Finally, those who find that the crystal hammer display catches their eye may also be interested to check out the town’s dedicated crystal museum. Here it’s possible to find out more about the fruits of the mountain, their sparkles so tantalising to mineralogists that they repeatedly climbed Mont Blanc in search of them. Renowned for its quartz, the region saw many crystal harvests in its past, while some argue that “without the crystal hunters, mountaineering would never have got off the ground.”

6. Travel on the highest railway in France… plus the best of the rest

Montenvers Train to Mer-de-Glace by Maxime Coquard courtesy of

Besides the above, no visit to Chamonix would be complete without a ride on the Mont Blanc tramway, the highest railway in France. The romance of the rickety tram climbing up the snow-covered rails is indescribable. Plus as the tram rapidly gathers altitude on its climactic journey, travellers can find themselves transported from green grass to thick snow within minutes. At wintertime, the final stop is the accurately named ‘Bellevue’, a snow white wonderland that you can share with skiers and non-skiers alike. A perfectly perched alpine snack bar completes the picture. Be sure to grab a video of the tram departing back down the hillside, and then for an alternative route down — especially if running short on time at the end of the day — consider taking the cable car for a descent at Les Houches.

Then, for relaxation and health, consider choosing the Italian spa brand QC Terme, which has recently made its debut in central Chamonix, and perhaps enjoy the bracing combination of cold and warm with a dip in the heated outdoor waters. On the other hand, if you seek more lively ways to unwind, the Folie Douce cabaret offers a brand of ‘après‘ which is unlikely to disappoint.

7. Hotels With Attitude

Exterior of the hotel © Grand Hotel Montenvers

While not all hotels can match the altitude of the Grand at Montenvers, some can certainly provide the attitude. A great example is the four star Les Grand Montets hotel in the Argentière area. Locally known as the James Bond village, where scenes from The World Is Not Enough were filmed, it is both scenic and perfectly placed – and the hotel is within a two minute walk of the bus stop. Some rooms boast spacious balconies, while anyone travelling with a ski bunny can benefit from the proximity to the cable car up to the slopes.

If you prefer a more intimate feel, the family-run Aiguille du Midi hotel in Les Bossons is a cosy residence with wood-clad rooms and the vibe of a comfortable chalet. Its location is excellent, too, in proximity to all the main sights. It is especially close to the Glacier des Bossons, where the plane crash referenced in Malabar Princess took place.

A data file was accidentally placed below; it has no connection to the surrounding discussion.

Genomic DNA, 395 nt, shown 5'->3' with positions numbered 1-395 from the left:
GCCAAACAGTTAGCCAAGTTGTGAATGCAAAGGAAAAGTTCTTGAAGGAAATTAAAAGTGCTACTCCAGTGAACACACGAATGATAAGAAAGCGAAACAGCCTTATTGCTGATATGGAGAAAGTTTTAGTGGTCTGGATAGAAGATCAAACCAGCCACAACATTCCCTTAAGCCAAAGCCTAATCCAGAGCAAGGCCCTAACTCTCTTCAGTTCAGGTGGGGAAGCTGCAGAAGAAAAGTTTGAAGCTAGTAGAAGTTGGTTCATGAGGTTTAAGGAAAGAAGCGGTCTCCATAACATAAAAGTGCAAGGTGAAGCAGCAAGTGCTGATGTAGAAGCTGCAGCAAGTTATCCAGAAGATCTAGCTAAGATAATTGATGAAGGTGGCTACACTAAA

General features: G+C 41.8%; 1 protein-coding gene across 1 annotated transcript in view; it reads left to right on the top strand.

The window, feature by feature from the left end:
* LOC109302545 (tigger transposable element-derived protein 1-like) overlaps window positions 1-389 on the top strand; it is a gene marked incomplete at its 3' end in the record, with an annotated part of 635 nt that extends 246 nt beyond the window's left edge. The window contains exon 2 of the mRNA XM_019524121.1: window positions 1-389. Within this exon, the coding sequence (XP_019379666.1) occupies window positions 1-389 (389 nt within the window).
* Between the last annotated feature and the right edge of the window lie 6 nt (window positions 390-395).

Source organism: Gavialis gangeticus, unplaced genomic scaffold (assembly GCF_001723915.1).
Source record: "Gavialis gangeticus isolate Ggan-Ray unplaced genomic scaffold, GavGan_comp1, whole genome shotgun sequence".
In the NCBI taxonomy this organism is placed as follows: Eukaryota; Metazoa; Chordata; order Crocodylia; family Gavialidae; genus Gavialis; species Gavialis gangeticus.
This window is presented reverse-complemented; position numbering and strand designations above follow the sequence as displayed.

Finally, the Rockypop hotel – similar in style to the Citizen M brand – is crammed with quirky ornaments and unique style, from the characterful rotary dial telephones in the rooms to the emojis on the furnishings.

Completely unpretentious, it is sociable, family friendly and has all the après vibe anyone could need after darkness falls in the valley. The reception desk is a matter of a few footsteps from the restaurant and bar areas, which provide delightfully stodgy burgers and pizzas throughout the evening. There are also arcade machines loaded with hundreds of games, and carpets and ceilings decorated with their characters. According to a tweet emblazoned on the wall of the lift, Kim Kardashian had wanted to stay at this hotel with husband Kanye West “forever”, while there are also shout-outs from Beyoncé and Justin Bieber. Although it’s not centrally located, there’s a bus stop right outside the front door – and enough entertainment indoors to keep you occupied all evening.

Depending on your needs — James Bond adventure spot, romantic chalet-style bolthole, or a young at heart party spot for all ages — there’s a hotel option to suit most appetites.

In conclusion, the world’s highest museum, Europe’s highest cable car and railway, France’s largest glacier and snow scenes spectacular enough to have featured in a Bond movie are just a few of the many reasons to choose Chamonix for your next winter holiday, regardless of whether or not you set foot on the slopes. Don’t dismiss it as just another sports town, as it also guarantees some of the best sensory delights in Europe — and it will demonstrate that sometimes the best luxury of all is simply experiencing nature in the raw.

Exterior of hotel © Grand Hotel Montenvers

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Chloe Govan is an award-winning writer and channel-hopping Francophile with a penchant for Parisian life. After achieving degrees in Psychology and Magazine Journalism and working as a travel editor and columnist, she developed her freelance career, during which she authored 11 books. Whether she is sleeping in a bubble under the stars in the forests around Marseille or horse-back riding with the chateaux of the Loire Valley as a backdrop, her heart can often be found somewhere in France.